The Legislature has completed Week 5 of the 2018 Legislative Session. This week, the House and Senate passed their initial budgets (HB 5001 and SB 2500). We expect allocations and the commencement of budget negotiations in the coming days.
House policy subcommittees have generally concluded their work for the 2018 Legislative Session, however additional meetings could be convened by the Speaker prior to the end of the regular session. You can review all of the legislation FLERA is monitoring here.
As filed, HB 521 by Representative Edwards-Walpole and SB 574 by Senator Steube would preempt local tree protection ordinances. Representative Edwards-Walpole has been soliciting stakeholder comment for a number of weeks. A strike-all amendment for HB 521 is expected in the next committee that will preserve local mangrove regulations and otherwise clarify and narrow the scope of the bill. SB 574 was temporarily postponed in Community Affairs next week but is on the agenda again for next week. SB 574 has an amendment related to electric utility rights of way that is more controversial.
SB 462 by Senator Young, which prohibits fracking, will be heard in the Senate Subcommittee on Environmental Appropriations next week. This will be its second of three committees and its second hearing in two weeks. The House companion measure, HB 237 by Representative Peters, has not received a hearing. It has three committee references and its second committee is not scheduled to meet again this session.
State Assumption of Federal Section 404 Dredge and Fill Authority
SB 1402 by Senator Simmons and HB 7043 by the House Natural Resources and Public Lands Subcommittee and Representative Raschein authority the Department of Environmental Protection (DEP) to seek assumption of the federal section 404 dredge and fill program from the Environmental Protection Agency and the Army Corps of Engineers. HB 7043 passed its last committee this week with opposition from many environmental groups. Many groups are concerned about potential resource constraints on DEP, lack of transparency in the administrative process of assumption, and some expressed concern about the fact that the National Environmental Policy Act (NEPA) process will not be carried down from the federal level, and questioned whether the state can create a similar and equally robust process for inter-agency comment and coordination.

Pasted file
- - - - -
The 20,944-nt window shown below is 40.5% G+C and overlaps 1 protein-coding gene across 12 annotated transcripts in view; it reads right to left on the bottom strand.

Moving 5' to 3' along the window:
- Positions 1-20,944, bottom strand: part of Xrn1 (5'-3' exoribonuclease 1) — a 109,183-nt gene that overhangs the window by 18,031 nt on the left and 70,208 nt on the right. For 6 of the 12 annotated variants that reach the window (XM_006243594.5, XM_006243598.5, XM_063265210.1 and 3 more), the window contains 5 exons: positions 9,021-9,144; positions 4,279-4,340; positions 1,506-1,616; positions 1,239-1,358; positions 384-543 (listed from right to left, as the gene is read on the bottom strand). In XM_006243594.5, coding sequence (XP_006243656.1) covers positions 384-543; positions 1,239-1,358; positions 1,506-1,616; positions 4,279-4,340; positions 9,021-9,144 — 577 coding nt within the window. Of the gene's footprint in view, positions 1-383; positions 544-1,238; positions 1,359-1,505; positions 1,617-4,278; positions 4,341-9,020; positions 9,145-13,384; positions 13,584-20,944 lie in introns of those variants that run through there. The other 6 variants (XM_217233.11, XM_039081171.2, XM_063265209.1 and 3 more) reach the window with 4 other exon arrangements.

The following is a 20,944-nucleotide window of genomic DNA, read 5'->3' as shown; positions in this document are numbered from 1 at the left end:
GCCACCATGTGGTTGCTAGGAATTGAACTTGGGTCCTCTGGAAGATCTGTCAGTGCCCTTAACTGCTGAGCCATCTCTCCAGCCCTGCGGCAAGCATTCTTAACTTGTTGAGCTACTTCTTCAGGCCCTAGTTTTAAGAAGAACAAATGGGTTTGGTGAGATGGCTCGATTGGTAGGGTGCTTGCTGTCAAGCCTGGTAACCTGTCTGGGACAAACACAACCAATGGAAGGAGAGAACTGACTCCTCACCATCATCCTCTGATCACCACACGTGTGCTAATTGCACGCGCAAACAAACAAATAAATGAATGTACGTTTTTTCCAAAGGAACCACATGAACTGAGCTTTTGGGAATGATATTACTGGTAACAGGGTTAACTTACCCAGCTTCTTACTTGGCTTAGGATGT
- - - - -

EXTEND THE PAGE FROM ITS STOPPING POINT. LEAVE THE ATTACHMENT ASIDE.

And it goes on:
SB 370 by Senator Bradley contains $100M annually in funding for the Florida Forever program. HB 7063 by the Government Accountability Committee and Representative Caldwell contains no funding for this year. It contains $57M annually beginning next year and scales up to $200M over time. However, it counts any bonds issued to implement SB 10 against the Florida Forever allocation. It also restructures the entire Florida Forever program. Funding would be split three ways, with one-third each going to Florida Forever, Rural and Family Lands, and Florida Communities Trust.
The bill also limits funding to land acquisition only, deletes definitions for “capital improvement” and “water resource development project”, and eliminates land management as an approved used of funds. It contains some portions of the beach bill, SB 174 by Senator Hukill, but is substantially different. It also contains language related to coordination between the Department of Transportation and local governments related to stormwater, and clarifies the 10/2 general permit for stormwater. It moves water management district funding for land acquisition under the state Florida Forever process, so all district lands purchased would go through the Board of Trustees rather than the water management district governing boards. It also allows water management districts to retain revenues from economic uses of their properties and contains policy changes for Rural and Family Lands, including priority for projects that are cost shared.
Basin Action Management Plans (BMAPs)
SB 1664 by Senator Simmons will be heard in the Senate Appropriations Subcommittee on the Environment and Natural Resources next week. This bill requires the DEP to develop remediation plans for onsite sewage treatment and disposal systems under certain conditions and specifies requirements for the installation, repair, modification, or upgrade of certain systems. This is its second of three committees. The bill does not have a companion.